AFAIK Steam only has "Recommend" or "Don't recommend", so the super enthusiastic simpletons' votes carry just as much/little weight as a carefully examined vote. This mostly gets around the "0/10" problem.
It kinda was though, so your argument is a bit moot. It may have been an incredibly shallow game, but it was fun and really popular... which makes it a good game!
Ratings and comments are both important metrics though. You just need to be smart about how you use them. A rating will tell you how well your game is being received, and by extension how much tweaking you need to do. If people already like your game, DON'T make major changes to it, even if people in the comments are asking for it. If you change things too much you can potentially upset the silent majority, so don't fix what ain't broke. Comments give you insight into what could be improved but you need to consider every comment with respect to the game you're making. Tons of people might be asking for a specific feature, but if you know that including it would weaken or break the game you shouldn't include it. For example, say you're making a Zelda-like and people want craftable weapons, you need to examine the impact craftable weapons will have on the game's balance before just chucking it in. People are stupid and don't know what they want.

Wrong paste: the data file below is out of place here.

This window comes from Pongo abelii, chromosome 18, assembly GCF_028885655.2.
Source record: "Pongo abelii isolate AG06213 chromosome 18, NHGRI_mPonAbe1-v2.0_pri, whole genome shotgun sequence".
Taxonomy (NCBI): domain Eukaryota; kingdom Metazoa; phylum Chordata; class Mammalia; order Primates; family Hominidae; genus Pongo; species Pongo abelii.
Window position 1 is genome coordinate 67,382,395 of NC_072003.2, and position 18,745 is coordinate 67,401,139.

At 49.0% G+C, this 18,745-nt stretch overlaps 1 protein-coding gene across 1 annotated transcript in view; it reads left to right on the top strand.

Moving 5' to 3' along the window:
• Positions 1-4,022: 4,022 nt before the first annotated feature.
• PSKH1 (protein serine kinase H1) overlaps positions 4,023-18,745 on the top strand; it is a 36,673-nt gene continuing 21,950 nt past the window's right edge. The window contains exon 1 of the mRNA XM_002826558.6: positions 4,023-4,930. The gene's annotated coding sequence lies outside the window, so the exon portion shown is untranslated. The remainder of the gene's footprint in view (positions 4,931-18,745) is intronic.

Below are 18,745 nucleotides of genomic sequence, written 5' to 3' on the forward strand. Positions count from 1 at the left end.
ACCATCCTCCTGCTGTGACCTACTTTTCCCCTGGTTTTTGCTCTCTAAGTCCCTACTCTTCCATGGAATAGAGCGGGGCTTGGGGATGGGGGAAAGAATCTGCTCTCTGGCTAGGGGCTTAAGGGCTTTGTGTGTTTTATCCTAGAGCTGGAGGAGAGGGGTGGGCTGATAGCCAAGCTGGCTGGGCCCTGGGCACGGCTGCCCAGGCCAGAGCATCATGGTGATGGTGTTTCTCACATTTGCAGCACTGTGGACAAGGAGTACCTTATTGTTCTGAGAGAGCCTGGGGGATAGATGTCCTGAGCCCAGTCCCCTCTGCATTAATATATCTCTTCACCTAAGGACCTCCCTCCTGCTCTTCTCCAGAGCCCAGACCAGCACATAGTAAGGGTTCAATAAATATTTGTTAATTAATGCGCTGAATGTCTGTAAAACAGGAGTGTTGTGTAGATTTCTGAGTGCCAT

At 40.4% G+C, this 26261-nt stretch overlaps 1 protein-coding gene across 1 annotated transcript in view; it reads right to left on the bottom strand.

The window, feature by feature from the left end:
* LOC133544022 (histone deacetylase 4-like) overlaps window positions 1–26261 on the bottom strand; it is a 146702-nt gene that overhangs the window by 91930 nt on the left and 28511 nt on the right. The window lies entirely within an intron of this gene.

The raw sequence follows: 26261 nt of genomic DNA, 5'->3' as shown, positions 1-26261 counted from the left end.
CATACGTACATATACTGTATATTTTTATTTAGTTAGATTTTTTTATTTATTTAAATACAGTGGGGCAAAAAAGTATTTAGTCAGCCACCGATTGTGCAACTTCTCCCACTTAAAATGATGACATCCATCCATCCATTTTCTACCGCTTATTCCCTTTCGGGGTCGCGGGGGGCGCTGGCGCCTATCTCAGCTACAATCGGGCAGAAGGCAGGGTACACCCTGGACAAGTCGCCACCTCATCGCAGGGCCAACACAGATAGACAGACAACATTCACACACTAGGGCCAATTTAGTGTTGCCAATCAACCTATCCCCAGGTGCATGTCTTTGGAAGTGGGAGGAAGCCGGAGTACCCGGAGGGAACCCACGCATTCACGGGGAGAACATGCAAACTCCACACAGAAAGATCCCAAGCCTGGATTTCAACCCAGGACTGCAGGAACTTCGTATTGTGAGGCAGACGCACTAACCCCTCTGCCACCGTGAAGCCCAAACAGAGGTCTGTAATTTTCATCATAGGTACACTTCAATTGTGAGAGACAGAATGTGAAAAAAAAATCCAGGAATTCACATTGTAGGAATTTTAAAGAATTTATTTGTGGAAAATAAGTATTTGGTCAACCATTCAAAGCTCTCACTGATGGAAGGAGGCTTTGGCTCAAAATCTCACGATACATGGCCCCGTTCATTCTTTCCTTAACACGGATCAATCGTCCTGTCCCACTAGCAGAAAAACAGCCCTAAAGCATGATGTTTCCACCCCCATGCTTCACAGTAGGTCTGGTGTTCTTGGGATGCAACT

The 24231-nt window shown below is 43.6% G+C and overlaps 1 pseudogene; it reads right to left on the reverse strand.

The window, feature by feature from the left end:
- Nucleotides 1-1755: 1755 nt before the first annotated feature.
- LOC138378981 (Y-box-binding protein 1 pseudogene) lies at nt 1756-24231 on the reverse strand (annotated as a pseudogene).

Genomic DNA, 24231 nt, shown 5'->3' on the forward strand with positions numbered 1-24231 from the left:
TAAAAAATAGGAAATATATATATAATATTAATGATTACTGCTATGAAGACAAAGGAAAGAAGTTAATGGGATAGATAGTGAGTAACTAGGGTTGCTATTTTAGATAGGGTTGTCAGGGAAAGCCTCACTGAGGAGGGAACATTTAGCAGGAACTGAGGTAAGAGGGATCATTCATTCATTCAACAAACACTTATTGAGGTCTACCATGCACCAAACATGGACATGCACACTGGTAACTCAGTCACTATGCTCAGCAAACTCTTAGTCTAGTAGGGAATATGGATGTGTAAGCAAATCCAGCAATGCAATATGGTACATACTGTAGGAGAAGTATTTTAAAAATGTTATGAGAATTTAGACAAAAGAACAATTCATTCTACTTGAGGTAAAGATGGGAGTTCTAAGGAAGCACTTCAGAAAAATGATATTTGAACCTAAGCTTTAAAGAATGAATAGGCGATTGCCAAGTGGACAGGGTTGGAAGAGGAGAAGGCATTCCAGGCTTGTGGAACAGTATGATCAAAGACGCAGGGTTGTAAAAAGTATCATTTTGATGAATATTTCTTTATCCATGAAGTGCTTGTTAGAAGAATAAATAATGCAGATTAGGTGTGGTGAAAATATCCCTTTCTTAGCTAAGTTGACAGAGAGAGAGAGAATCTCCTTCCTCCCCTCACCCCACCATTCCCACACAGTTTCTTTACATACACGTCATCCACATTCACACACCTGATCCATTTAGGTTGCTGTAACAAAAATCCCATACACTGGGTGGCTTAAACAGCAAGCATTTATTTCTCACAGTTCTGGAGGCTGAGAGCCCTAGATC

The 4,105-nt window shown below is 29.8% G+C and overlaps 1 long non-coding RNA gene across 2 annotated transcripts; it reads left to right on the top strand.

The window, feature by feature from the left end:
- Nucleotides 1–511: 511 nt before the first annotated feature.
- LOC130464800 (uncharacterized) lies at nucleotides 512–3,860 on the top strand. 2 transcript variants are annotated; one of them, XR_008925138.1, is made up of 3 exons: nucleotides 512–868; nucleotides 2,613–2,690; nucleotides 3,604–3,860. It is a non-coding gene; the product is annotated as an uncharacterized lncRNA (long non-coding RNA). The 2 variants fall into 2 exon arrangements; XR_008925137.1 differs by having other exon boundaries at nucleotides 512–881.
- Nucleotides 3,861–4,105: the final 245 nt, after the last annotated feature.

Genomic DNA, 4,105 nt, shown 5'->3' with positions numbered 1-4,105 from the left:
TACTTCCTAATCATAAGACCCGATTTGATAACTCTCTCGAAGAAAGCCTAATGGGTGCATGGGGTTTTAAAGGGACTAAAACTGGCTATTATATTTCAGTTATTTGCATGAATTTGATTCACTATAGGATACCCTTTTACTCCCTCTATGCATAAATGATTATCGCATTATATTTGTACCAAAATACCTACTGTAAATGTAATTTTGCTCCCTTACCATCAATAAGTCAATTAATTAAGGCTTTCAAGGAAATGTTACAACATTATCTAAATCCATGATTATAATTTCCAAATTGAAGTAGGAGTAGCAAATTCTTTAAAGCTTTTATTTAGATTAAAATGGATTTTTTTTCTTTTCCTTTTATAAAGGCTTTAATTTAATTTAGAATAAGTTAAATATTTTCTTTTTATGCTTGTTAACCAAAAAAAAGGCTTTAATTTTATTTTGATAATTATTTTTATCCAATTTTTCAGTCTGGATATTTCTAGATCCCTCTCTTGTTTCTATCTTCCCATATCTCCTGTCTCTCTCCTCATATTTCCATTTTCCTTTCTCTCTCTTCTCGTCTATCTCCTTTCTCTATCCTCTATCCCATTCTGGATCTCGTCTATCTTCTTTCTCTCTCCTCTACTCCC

A great example of this is Pokémon. People at Nintendo, GameFreak and The Pokémon Company have gone on record saying that they completely ignore what people say they "want" because people don't know what they want. They want all the regions, but then they only want the first 150 Pokémon to be available (because, "fuck Mew", apparently?), but they don't want ANY of the first 150 to be available because they're "tired of Nintendo catering to genwunners", and they don't want Mega Evolutions, but they want Mega Evolutions for Pokémon who don't have them and more regional forms, but not the Alolan forms because those sucked, and... Etc. etc.
Edited by Binx, 21 June 2018 - 08:33 PM.